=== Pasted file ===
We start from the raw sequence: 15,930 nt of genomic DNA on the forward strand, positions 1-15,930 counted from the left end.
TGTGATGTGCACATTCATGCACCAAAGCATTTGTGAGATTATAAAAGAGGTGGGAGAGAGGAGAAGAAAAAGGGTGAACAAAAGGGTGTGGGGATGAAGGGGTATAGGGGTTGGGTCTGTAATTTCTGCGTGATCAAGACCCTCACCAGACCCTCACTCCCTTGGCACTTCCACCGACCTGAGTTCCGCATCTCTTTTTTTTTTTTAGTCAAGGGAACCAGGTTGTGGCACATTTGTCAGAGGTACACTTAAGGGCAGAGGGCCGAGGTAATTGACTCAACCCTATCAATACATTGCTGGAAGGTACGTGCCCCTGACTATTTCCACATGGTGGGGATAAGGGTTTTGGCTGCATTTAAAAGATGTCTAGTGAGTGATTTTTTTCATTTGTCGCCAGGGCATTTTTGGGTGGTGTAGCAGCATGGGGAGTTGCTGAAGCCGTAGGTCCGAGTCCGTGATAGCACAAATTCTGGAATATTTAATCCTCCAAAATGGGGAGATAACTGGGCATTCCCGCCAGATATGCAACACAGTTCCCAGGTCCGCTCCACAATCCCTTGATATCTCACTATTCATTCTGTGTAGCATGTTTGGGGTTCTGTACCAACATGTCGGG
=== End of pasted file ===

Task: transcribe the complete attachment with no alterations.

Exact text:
We start from the raw sequence: 15,930 nt of genomic DNA on the forward strand, positions 1-15,930 counted from the left end.
TGTGATGTGCACATTCATGCACCAAAGCATTTGTGAGATTATAAAAGAGGTGGGAGAGAGGAGAAGAAAAAGGGTGAACAAAAGGGTGTGGGGATGAAGGGGTATAGGGGTTGGGTCTGTAATTTCTGCGTGATCAAGACCCTCACCAGACCCTCACTCCCTTGGCACTTCCACCGACCTGAGTTCCGCATCTCTTTTTTTTTTTTAGTCAAGGGAACCAGGTTGTGGCACATTTGTCAGAGGTACACTTAAGGGCAGAGGGCCGAGGTAATTGACTCAACCCTATCAATACATTGCTGGAAGGTACGTGCCCCTGACTATTTCCACATGGTGGGGATAAGGGTTTTGGCTGCATTTAAAAGATGTCTAGTGAGTGATTTTTTTCATTTGTCGCCAGGGCATTTTTGGGTGGTGTAGCAGCATGGGGAGTTGCTGAAGCCGTAGGTCCGAGTCCGTGATAGCACAAATTCTGGAATATTTAATCCTCCAAAATGGGGAGATAACTGGGCATTCCCGCCAGATATGCAACACAGTTCCCAGGTCCGCTCCACAATCCCTTGATATCTCACTATTCATTCTGTGTAGCATGTTTGGGGTTCTGTACCAACATGTCGGG